About this time Sheriff Hobbs, having been notified, arrived on the scene, and commanded the mob to halt and the command being emphacized [sic] by a display of revolvers. He was told that the "job had been done." By this time the greater part of the mob had dispersed, leaving only about thirty or forty men on guard, who soon left after the sheriff arrived.

The bodies were taken down by Coroner Shofield and Marshal Parks, who removed them in a wagon to an engine house where they were laid side by side. The coroner has summoned a jury to hold an inquest.

Yreka is a little mining town, and years ago was frequently the scene of mob violence. The summary manner in which justice was meeted [sic] out to the four murderers this morning reminded the pioneers of similar scenes during the gold excitement forty years ago, when it was not an uncommon spectacle to awaken i8n the morning and see the body of a notorious criminal dangling from a tree.

Our next article comes to us through the pages of The San Francisco Call (San Francisco, California) dated December 1, 1895:


Facts Tend to Prove That Innocent Men Were Lynched.


A Cellmate of Moreno Bears Out the Confession of "John Doe."


The Mexican Had a Companion Who Probably Committed the Murders.

PORTLAND, Or., Nov. 30.—The recent publication of a letter from Arizona, signed John Doe, in which the writer confesses to the murders for which Moreno and Semlar were lynched in Yreka last August, has created a ripple of excitement here because of a corroborative statement made by a young burglar, Andrew A. Crawford, in a newspaper interview on the 27th of last September.

"When I went to jail last January," said young Crawford, in introducing at that time the history of Moreno, which inclines him to the belief in Semlar's innocence, "I was placed in a cell with Moreno. I found him an easy man to get along with and we struck up a sort of friendship. At that time he could hardly speak good English, and I taught him so that we could converse. He had a habit of sitting up late and staring into space, and one night I asked him what troubled him. He answered:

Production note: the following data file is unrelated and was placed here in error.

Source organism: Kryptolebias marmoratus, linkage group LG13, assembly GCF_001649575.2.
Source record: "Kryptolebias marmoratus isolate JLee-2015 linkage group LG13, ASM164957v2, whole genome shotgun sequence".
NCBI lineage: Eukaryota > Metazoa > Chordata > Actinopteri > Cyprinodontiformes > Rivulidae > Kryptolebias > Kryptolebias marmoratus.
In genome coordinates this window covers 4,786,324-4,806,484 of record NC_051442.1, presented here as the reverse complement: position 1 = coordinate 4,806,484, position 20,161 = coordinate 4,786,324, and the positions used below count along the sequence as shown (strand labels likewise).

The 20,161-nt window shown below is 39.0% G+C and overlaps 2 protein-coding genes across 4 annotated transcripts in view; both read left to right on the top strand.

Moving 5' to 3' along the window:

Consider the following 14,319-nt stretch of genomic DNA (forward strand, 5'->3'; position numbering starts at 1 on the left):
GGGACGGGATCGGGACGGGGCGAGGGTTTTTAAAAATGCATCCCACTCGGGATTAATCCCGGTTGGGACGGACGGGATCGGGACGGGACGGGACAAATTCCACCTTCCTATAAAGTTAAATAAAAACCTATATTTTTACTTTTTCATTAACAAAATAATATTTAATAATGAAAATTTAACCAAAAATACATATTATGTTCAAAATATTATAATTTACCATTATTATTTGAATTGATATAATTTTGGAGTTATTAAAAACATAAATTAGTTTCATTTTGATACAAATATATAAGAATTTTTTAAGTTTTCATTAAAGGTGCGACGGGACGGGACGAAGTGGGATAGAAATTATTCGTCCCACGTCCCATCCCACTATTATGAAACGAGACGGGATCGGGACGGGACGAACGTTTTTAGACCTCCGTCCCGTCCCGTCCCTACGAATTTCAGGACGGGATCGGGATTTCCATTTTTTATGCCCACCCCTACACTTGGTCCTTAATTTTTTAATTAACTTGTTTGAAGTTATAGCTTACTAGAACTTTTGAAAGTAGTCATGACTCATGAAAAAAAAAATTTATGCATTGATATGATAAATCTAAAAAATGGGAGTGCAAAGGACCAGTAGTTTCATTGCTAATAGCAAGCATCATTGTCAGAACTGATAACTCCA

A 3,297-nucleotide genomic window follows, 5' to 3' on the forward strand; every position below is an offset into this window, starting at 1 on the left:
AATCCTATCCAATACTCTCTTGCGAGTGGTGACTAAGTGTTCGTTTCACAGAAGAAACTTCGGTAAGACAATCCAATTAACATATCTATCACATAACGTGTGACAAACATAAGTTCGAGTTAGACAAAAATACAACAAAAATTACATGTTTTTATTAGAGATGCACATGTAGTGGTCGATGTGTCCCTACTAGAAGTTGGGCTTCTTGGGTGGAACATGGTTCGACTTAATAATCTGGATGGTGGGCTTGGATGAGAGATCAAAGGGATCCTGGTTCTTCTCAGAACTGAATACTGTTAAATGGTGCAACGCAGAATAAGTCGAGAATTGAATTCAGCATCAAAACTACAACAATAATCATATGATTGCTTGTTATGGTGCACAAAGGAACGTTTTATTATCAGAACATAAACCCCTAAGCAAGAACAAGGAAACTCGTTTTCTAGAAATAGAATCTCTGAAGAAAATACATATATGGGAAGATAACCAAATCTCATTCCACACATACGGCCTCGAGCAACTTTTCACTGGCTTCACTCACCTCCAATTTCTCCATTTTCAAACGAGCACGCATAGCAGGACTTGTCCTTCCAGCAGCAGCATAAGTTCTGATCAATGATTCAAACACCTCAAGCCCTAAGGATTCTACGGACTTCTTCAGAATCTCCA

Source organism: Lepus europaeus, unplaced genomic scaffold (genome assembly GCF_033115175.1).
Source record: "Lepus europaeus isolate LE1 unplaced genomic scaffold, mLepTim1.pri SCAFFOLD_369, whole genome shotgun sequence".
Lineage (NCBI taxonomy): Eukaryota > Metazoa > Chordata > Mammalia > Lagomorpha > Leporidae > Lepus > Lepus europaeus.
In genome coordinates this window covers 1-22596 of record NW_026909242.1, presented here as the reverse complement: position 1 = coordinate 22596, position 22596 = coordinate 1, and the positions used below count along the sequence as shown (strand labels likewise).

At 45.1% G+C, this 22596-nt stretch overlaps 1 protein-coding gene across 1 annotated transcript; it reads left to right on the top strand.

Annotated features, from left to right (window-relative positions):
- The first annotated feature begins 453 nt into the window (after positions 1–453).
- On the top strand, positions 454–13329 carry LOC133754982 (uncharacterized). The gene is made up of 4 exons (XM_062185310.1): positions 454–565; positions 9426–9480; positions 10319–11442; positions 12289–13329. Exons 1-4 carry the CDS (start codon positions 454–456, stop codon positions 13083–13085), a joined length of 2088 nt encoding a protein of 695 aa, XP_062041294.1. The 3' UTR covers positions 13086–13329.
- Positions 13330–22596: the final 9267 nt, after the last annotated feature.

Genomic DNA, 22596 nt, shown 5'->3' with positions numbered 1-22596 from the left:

" 'I am thinking of my wife and children in—(naming a place in Mexico opposite Eagle Pass)—whom I won't be able to see till 1896.' 

" 'How's that?' I asked him.

" ' I'll tell you,' replied Moreno. 'Up to 1889 I was a non-commissioned officer in the Mexican army. Some time before that two officers had me suspended by the wrists in the guardhouse, and I swore vengeance upon them. In 1889, I one day called at the home of one of the officers, in the outskirts of the town. He answered my rap at the door, when I, with the aid of some fellow soldiers, kidnaped and carried him a short distance into the woods, where I plunged my knife into his heart. The other officer shared a similar fate at my hands that afternoon. The killing of the two officers created a great sensation the day following when their bodies were discovered, but I was very popular with my men, they did not inform upon me and the Mexican authorities are yet in the dark as to the identity of the slayer."

" ' It was a month or two later when I killed an officer at a game of cards, and then I knew I had to flee. I hurried to the City of Mexico, where my brother practices law. He counseled me to leave the country at once and remain absent seven years, after which my prosecution would be barred by the Mexican statutes of limitation. I sailed in a Spanish ship as carpenter from New Orleans, visiting nearly all parts of the earth, till I reached Seattle from Liverpool in the ship of J. B. Thomas last fall.'

"Moreno left the County Jail a little more than three months before I did," continued Crawford, "and he promised to write and keep me informed where he wads, so I could join him after my release. The last letter I got from Moreno (it was not in his handwriting) was two weeks before he was hanged. My theory is that the writer of the letters accompanied Moreno to Yreka, and that he alone was guilty of the double murder for which Moreno and Semler were hanged."

Thank you for joining me and as always, I hope I leave you with something to ponder.